I read a great iReport at CNN today about raising children without God. It’s definitely worth your time to check out. Here’s an excerpt:
A child should make moral choices for the right reasons. Telling him that he must behave because God is watching means that his morality will be externally focused rather than internally structured. It’s like telling a child to behave or Santa won’t bring presents. When we take God out of the picture, we place responsibility of doing the right thing onto the shoulders of our children. No, they won’t go to heaven or rule their own planets when they die, but they can sleep better at night. They will make their family proud. They will feel better about who they are. They will be decent people.
And as it turns out, the author also blogs here at WordPress. Here’s her link, if you’d like to read more of her stuff.
In other news, NPR is doing a really fascinating series this week called “Losing Our Religion.” Each day they’re running a new segment, and you can find all the links here. The first part of the series is at the bottom of the page. The stories they’ve done so far are “Losing Our Religion: The Growth of the ‘Nones,'” “More Young People Are Moving Away from Religion, but Why?” and “After Tragedy, Nonbelievers Find Other Ways to Cope.” Seems like a great series so far — I definitely recommend checking it out.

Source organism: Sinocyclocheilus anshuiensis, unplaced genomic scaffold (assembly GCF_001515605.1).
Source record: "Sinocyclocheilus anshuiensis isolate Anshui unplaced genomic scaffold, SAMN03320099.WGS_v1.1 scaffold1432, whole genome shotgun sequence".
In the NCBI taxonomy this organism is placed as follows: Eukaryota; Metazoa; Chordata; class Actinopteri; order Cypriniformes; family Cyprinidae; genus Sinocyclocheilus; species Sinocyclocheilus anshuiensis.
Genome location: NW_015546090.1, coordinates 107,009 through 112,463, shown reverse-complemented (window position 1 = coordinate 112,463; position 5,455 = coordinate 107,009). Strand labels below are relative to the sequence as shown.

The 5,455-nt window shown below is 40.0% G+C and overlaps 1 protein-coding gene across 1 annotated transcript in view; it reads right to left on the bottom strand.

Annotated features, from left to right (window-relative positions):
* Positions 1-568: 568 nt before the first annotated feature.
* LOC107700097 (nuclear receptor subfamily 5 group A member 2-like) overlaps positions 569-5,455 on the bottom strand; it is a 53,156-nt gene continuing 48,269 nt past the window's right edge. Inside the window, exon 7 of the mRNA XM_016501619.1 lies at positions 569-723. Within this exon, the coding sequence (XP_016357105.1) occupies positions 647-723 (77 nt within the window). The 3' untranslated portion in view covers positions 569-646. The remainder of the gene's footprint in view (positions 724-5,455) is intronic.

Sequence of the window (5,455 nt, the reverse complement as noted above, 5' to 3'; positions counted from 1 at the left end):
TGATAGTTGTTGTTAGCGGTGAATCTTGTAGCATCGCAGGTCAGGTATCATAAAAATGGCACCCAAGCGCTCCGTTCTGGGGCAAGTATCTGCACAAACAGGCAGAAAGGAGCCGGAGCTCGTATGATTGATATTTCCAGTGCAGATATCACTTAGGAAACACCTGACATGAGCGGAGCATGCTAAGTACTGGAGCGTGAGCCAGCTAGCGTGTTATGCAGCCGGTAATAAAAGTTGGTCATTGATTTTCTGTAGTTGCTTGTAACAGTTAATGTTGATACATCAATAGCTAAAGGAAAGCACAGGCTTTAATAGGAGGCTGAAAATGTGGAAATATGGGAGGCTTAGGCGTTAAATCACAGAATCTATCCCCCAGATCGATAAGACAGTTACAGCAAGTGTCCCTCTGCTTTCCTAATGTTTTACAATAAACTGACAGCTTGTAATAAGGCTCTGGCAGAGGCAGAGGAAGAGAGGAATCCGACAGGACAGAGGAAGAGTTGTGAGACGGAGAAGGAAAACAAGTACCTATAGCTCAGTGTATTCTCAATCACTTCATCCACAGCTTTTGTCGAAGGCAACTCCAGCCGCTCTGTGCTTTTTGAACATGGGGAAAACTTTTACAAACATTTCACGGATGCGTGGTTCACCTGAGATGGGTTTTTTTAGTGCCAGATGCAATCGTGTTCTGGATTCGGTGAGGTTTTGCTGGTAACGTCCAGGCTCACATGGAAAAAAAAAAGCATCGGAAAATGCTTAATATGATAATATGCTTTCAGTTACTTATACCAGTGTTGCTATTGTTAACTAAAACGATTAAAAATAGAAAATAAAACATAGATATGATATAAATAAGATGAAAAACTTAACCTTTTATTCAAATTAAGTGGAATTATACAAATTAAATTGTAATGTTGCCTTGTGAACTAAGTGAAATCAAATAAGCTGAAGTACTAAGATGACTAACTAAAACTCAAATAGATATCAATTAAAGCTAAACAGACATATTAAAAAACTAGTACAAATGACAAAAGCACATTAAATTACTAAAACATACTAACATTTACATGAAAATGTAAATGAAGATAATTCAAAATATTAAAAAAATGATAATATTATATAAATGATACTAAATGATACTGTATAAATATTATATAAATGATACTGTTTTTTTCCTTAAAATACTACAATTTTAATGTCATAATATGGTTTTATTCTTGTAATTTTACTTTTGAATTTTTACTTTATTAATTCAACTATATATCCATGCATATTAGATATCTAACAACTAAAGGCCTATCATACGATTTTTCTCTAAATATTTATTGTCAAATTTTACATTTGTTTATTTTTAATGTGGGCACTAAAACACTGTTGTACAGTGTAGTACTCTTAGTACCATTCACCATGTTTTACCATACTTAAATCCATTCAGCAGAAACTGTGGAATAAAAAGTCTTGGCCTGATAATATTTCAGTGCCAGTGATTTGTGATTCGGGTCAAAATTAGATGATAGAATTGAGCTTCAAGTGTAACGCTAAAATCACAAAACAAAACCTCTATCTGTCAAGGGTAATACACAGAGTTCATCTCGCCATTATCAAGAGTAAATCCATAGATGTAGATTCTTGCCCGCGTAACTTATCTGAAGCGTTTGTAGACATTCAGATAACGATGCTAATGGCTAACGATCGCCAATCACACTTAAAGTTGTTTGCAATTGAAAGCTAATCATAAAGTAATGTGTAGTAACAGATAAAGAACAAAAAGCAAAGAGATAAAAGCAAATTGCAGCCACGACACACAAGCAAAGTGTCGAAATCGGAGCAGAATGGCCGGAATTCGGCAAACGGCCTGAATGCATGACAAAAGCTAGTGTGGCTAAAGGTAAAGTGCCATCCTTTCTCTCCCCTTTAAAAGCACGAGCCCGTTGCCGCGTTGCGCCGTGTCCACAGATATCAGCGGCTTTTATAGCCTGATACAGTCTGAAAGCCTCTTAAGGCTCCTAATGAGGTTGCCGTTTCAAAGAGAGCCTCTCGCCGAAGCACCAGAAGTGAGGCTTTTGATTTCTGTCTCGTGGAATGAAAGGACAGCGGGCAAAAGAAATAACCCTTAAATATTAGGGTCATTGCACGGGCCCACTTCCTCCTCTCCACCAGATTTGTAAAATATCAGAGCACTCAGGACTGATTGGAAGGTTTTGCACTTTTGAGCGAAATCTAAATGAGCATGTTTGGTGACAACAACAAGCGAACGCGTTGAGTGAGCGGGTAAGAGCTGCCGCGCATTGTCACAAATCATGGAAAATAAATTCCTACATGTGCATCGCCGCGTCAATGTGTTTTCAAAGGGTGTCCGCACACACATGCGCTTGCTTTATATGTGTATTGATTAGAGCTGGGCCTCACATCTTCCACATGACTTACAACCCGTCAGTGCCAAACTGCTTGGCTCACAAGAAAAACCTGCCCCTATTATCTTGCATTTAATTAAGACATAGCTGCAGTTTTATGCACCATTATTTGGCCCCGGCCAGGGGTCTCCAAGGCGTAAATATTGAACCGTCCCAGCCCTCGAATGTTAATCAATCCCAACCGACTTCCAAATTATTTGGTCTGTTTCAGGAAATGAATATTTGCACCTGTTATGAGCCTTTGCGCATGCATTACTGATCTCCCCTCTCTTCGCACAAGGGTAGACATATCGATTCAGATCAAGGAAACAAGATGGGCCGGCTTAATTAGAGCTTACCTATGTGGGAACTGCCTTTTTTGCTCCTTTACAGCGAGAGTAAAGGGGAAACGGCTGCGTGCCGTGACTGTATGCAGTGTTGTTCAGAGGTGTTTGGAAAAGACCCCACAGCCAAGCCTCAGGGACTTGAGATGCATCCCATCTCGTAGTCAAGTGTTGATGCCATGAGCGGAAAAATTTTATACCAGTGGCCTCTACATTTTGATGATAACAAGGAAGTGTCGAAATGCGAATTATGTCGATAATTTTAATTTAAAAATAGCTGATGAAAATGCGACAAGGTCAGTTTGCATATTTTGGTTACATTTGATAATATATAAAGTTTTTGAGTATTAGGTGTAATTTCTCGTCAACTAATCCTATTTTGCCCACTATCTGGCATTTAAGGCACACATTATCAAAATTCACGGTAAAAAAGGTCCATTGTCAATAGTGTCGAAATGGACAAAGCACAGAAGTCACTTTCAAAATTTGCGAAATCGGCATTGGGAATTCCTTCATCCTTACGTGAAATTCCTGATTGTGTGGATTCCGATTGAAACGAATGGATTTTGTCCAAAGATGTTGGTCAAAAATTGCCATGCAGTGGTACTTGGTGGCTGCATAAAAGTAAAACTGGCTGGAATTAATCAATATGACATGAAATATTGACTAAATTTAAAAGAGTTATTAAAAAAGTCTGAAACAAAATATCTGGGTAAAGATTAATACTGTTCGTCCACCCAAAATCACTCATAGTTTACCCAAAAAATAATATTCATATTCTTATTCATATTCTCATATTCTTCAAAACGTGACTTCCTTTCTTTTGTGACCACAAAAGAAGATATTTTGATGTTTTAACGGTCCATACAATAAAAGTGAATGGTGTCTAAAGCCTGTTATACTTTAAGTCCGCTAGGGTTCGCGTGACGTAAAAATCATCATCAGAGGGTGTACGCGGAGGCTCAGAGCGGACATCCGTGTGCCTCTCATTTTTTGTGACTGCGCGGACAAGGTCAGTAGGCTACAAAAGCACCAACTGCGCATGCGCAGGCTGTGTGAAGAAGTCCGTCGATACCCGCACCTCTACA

9 thoughts on “Sharing Some Links”
I don’t see why you have to remove God from a child’s life to accomplish that. You teach them God loves them no matter what and that they should make good moral choices because that is what is best for them. If you really want to look out for number one then you take care of those around you.
Or maybe you meant if you want to raise a child without mental and emotional issues you should remove the Bible from their lives? NOW THAT I CAN GET BEHIND!:)
Thanks for the comment, Hayden.
I think you’re right — you don’t have to remove God in order to teach kids to internalize their morality. But I do think her statements show that morality can exist without belief in a God — and there are some people who don’t want to acknowledge that.
Thanks for making that caveat! 🙂
Thanks for the very cool links Nate! I’ve already started checking out the NPR one. Looks very interesting. I love NPR!
Hmm… (off haydenlindler’s comment) it’s extremely hard to separate God from the core of morality though. If there is a god in the picture, then there is a sense of ethical objectivity (e.g. which is defined by god). If there isn’t, then I think ethical subjectivity must be acknowledged, and morality gets defined by values (such as peace or equality or etc). And I think there’s a really big difference. A good example might be homosexuality. For a Christian, this can be objectively wrong because it is an abomination to God. But if God’s not in the picture then one has to decide for oneself if homosexuality does any harm (i.e. goes against any of their values).